Chuck: I can’t get it over my head either. It’s not written on the paper.
Judith: Anyway. And 95 Fahrenheit is about the maximum you’ll get in the summer. Anything else is extra ordinary here in Germany. Then in spring and in autumn, it’s a lot less, of course. In winter, it’s always around zero degrees.
Chuck: Thirty-two degrees Fahrenheit.
Judith: It never gets too cold. I heard that in Canada, for example, they have -40 sometimes. In Pennsylvania, they sometime have -20 at least, but here it’s -5, +5 or something like that.
Chuck: Yeah. And -40 is actually -40.
Judith: It’s amazing. Who ever thought of this stupid system, Fahrenheit.
Chuck: Fahrenheit was around before Celcius.
Judith: Really? Well, there’s a good reason people abandon it. It’s just complicated. I mean, what’s it based on to have these weird degrees? The Celcius system was based on the most elemental we know, that’s water. So zero degrees is when water freezes and 100 degrees is when water boils, and it’s very easy to figure out.
Chuck: I actually have no idea where Fahrenheit comes from. We’ll leave that as an exercise to the listeners.
Judith: Okay. If you know the solution, please write it in the lesson comments. Now also, one thing that I really like in Germany in summer is that there’s a lot more ice cream powders and cafés with outdoor seating on the street in the nice summer evening.
Chuck: But one thing you’ll notice is it’s a lot less common the air conditioning when you go into a store, for example.
Judith: Well, the restaurants are usually pretty cool but yeah, I don’t think that many houses have air conditioning.
Chuck: Yeah. It’s also a lot suited with the environment. The Germans are very environmentally conscious.
Judith: The houses are just better isolated. If you open the windows, like, over the night, then the rest of the day, it’s likely to stay pretty cool.
Chuck: Yeah. It’s almost like the feeling when I’m in the States that people want to air condition things. It’s so cold but they just want to prove that they can use that much energy.
Judith: Don’t remind me. I was freezing. When I came to States in summer, I was freezing. It was like gritting. I had brought t-shirts. It’s just not normal for us.
Chuck: Yes. You don’t get that much extreme temperature changes as you do in the States.
Judith: I think it’s very unhealthy to have this kind of temperature change, always go from freezing cold to really, really hot outside.
Chuck: Yeah. I think the most extreme I remember was in the New York subway where the subway station is really burning hot…
Judith: Oh, yeah.
Chuck: ..and the subway itself is really cold.
Judith: Yeah.
Chuck: So get your sweater off for the subway, right? But thankfully, when you visit Germany, you won’t have this problem.
Judith: Yeah. I’m much happier here. Also, a note for our Canadians in this occasion is that it’s not necessary to talk about the weather in Germany. I don’t know. When I came to Canada, everybody was talking about the weather first thing in a conversation, and here’s it’s okay. You can talk about it; you don’t need to.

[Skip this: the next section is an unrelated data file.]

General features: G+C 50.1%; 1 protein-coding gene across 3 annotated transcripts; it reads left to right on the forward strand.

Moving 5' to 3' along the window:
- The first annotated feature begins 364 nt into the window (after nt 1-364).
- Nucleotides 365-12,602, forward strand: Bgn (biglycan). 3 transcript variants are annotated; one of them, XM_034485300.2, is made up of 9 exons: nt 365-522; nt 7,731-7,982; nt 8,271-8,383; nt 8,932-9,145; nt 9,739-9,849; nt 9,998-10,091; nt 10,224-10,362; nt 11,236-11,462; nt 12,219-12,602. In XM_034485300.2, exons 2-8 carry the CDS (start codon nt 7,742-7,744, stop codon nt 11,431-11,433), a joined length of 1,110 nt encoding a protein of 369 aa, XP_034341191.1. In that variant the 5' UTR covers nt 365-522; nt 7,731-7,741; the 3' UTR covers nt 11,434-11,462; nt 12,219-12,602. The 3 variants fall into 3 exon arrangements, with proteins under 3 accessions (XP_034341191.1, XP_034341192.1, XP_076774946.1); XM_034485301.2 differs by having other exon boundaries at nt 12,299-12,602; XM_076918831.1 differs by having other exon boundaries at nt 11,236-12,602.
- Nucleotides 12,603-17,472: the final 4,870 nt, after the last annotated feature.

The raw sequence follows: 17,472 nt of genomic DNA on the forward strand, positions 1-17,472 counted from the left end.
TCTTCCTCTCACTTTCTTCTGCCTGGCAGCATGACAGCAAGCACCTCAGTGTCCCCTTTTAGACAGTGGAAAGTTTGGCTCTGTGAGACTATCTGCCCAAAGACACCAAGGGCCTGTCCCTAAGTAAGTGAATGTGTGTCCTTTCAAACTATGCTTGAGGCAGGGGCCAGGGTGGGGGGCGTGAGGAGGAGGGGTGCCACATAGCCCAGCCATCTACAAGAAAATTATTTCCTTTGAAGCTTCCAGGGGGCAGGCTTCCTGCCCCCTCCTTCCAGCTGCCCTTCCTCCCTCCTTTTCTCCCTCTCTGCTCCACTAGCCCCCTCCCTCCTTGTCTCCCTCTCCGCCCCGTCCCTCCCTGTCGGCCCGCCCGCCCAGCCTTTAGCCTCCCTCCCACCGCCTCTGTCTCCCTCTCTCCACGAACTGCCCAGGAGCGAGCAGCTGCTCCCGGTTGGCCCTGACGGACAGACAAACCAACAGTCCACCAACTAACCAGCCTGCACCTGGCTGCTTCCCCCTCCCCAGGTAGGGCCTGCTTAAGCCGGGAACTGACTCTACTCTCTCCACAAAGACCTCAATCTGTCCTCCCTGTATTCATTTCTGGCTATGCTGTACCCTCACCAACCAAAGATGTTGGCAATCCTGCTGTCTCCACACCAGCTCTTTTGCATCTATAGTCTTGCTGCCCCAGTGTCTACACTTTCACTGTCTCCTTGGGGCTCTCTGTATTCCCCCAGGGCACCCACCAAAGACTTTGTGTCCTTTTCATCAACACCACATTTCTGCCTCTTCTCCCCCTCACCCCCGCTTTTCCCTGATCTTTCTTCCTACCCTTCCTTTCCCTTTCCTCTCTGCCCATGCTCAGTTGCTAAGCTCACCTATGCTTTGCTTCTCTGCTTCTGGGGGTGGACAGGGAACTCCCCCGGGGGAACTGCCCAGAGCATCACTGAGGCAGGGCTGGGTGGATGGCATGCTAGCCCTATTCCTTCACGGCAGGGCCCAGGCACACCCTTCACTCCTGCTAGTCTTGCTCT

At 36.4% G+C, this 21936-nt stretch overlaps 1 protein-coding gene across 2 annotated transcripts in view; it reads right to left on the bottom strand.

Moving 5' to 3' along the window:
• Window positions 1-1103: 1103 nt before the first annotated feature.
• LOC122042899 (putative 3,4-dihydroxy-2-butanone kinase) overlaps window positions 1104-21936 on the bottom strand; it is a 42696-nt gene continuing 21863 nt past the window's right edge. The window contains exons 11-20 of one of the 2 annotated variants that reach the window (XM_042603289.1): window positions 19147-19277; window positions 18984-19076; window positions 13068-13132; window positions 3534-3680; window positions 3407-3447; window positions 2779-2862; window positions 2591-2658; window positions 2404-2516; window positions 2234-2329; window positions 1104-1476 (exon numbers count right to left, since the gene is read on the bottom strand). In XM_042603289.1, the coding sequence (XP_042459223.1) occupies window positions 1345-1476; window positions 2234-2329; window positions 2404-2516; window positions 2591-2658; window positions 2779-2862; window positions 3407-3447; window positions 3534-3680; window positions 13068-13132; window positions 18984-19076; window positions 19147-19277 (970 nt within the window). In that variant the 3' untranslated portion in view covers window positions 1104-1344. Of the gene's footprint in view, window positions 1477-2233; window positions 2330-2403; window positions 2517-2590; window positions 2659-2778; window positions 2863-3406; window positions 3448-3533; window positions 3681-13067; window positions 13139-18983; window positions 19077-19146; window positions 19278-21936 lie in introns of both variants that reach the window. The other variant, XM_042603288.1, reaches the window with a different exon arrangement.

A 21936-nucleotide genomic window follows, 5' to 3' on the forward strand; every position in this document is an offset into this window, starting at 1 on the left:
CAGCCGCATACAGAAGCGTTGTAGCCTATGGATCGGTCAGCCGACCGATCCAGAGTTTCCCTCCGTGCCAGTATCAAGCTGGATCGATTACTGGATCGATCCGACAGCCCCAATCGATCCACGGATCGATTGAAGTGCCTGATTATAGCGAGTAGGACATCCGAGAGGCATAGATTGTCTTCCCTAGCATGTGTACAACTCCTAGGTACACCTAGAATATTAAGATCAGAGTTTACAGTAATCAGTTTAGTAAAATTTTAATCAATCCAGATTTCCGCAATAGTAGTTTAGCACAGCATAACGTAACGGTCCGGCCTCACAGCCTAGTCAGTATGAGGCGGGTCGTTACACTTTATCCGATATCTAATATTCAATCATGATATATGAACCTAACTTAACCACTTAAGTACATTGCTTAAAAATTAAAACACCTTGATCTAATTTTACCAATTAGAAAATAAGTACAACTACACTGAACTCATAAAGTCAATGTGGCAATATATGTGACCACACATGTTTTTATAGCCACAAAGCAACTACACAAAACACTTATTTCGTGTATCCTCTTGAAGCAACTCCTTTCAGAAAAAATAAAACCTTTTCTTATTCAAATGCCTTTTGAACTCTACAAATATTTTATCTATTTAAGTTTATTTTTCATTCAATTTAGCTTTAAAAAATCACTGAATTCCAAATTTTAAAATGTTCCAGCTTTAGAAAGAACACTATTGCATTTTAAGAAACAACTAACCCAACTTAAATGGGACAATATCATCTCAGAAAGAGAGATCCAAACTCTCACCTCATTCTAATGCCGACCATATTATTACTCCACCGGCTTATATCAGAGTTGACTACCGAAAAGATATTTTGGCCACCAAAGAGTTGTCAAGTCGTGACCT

Chuck: So what would the weather be like tomorrow?
Judith: That’s “Wie wird das wetter Morgen?” You will notice, it involves the future. In Germany, it’s less common to say, “how’s the weather?” You are more likely to say, “how will the weather be?”
Chuck: So is the future tense difficult?
Judith: No. It’s really easy, actually. You just take a form of “werden”. “Werden” is a special auxiliary for that, and the infinitive of the word. Unfortunately, “werden” is irregular, and that’s about the hardest part about this future thing. “Werden” behaves a bit like a vowel-changing verb, except it also has some irregular forms. I’ll just give them to you and Chuck will translate. “Ich werde”
Chuck: “I will”.
Judith: “du wirst”
Chuck: “You will”.
Judith: “er wird”
Chuck: “He will”.
Judith: wir werden
Chuck: “We will”.
Judith: “ihr werdet”
Chuck: “You all will”.
Judith: “sie werden”
Chuck: “You will”.
Judith: “They will”.
Chuck: “They will.” They will.
Judith: All right. Now you can look these up in the PDF, of course, and you will have plenty of opportunities to practice. One more thing that you should be careful is when there are two verbs or one auxiliary and one word in a German sentence, the second one goes to the end of the sentence. So in this case, the “werden” is right after the subject or second to place in the sentence, and the actual verb, which is infinitive, goes to the end.
Chuck: So I guess you could say it’s sort of like the way Judith talks, “You will the force haben.”
Judith: Yeah, something like that.
Chuck: It’s a pleasure to mix languages.
Judith: Yeah. Okay.
Chuck: You will the force have.
Judith: Yeah, like that. Get used to it. Maybe you speak English a bit like that and it would be no problem for you to remember this special word order.
Chuck: I’m always a bit confused in this. Can you give me some examples?
Judith: Yeah. Sure. For example, “Ich werde Pfannkuchen essen”, “Ich werde Pfannkuchen essen”
Chuck: “I will eat pancakes”.
Judith: Note that the “werde” comes right after the ”ich” and the “essen” has been moved to the end of the sentence. If this was present tense, it would be “Ich esse Pfannkuchen.”
Chuck: “I eat pancakes”.
Judith: Compared to “Ich werde Pfannkuchen essen.”